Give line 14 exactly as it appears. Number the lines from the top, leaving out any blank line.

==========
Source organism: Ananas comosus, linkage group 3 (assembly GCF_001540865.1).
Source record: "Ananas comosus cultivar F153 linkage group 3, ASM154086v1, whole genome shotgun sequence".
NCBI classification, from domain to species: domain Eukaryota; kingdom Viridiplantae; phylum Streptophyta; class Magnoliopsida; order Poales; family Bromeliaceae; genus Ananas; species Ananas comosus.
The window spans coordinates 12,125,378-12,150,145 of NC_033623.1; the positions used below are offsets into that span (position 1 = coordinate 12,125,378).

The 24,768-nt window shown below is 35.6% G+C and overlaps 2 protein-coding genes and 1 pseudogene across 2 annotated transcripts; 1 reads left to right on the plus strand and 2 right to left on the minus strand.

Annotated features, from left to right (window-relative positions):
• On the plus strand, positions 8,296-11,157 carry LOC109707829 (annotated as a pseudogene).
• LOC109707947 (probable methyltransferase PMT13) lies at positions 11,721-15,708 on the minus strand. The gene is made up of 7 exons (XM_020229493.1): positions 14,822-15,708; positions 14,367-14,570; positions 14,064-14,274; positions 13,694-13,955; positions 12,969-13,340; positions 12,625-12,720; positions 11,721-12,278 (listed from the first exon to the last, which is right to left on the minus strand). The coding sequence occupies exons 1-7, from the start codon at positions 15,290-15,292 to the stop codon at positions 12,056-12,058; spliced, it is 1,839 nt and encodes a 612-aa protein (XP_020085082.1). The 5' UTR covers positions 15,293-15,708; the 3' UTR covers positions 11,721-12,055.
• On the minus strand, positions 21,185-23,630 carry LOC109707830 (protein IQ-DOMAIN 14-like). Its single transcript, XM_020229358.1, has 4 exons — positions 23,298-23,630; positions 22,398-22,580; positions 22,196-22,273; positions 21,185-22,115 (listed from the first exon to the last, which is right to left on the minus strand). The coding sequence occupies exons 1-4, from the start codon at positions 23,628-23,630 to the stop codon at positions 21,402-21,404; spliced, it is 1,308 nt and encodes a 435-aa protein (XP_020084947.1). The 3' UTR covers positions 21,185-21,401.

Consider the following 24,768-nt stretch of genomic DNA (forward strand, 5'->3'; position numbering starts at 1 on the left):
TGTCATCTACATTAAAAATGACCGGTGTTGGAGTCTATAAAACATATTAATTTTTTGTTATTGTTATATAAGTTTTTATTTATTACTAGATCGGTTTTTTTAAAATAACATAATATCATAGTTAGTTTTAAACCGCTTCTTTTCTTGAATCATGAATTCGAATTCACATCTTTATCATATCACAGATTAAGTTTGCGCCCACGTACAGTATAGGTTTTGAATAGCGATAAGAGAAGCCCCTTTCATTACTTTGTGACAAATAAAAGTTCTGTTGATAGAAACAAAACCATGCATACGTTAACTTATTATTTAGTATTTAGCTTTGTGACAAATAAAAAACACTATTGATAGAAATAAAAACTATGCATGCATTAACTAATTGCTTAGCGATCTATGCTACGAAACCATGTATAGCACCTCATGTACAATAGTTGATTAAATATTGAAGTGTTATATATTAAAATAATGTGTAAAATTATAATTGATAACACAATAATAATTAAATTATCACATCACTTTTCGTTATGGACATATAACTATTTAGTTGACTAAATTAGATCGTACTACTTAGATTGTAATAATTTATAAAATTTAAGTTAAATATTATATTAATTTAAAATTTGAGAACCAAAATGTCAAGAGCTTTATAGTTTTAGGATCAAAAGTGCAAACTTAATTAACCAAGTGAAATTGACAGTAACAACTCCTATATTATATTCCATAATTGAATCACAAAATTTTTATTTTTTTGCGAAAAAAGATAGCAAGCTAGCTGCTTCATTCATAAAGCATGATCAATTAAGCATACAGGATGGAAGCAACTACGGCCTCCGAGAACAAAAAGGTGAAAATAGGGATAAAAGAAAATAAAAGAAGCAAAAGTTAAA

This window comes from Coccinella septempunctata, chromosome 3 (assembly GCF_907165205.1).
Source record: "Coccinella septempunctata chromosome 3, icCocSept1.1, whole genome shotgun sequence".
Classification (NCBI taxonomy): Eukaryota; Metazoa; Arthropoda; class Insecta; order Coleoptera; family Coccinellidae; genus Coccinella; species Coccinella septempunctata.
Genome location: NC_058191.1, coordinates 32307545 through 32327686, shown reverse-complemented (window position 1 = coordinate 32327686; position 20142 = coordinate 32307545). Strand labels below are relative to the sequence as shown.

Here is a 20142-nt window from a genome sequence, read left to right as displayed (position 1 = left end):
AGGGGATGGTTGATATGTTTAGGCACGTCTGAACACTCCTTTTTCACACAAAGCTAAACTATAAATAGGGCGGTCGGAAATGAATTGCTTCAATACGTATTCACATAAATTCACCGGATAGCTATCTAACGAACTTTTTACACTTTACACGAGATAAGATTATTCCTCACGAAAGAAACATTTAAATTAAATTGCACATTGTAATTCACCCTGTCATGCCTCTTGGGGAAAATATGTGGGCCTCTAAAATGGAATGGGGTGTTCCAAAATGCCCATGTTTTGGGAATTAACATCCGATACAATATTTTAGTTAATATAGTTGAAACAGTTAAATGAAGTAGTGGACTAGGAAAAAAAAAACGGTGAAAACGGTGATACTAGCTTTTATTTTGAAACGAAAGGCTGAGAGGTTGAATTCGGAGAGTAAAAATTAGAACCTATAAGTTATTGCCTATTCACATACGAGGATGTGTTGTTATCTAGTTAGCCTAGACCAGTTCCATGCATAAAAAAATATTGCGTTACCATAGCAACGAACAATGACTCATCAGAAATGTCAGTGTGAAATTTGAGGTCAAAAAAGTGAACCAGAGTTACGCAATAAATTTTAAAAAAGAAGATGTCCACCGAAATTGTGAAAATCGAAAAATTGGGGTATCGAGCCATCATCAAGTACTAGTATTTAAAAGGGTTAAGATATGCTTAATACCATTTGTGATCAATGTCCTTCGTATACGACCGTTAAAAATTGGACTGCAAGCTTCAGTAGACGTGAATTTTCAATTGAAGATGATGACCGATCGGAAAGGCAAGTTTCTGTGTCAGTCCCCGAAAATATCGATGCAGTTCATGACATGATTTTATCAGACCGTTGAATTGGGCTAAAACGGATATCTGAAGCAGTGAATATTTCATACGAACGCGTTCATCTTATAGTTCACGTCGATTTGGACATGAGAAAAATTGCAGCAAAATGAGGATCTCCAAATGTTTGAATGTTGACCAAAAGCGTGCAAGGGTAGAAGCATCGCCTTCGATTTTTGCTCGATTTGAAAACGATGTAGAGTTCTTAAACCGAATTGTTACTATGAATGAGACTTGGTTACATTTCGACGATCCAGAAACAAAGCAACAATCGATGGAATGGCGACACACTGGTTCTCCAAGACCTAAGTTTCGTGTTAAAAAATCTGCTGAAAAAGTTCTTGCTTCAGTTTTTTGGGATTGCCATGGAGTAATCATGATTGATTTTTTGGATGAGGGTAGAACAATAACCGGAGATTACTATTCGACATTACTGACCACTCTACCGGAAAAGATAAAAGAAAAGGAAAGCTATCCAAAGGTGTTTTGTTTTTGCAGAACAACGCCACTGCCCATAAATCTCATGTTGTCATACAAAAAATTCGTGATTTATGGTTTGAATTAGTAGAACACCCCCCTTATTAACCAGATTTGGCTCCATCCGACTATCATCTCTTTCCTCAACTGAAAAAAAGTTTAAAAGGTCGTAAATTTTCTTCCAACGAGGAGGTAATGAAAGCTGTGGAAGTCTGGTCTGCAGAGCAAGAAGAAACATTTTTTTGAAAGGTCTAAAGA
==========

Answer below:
Classification (NCBI taxonomy): Eukaryota; Metazoa; Arthropoda; class Insecta; order Coleoptera; family Coccinellidae; genus Coccinella; species Coccinella septempunctata.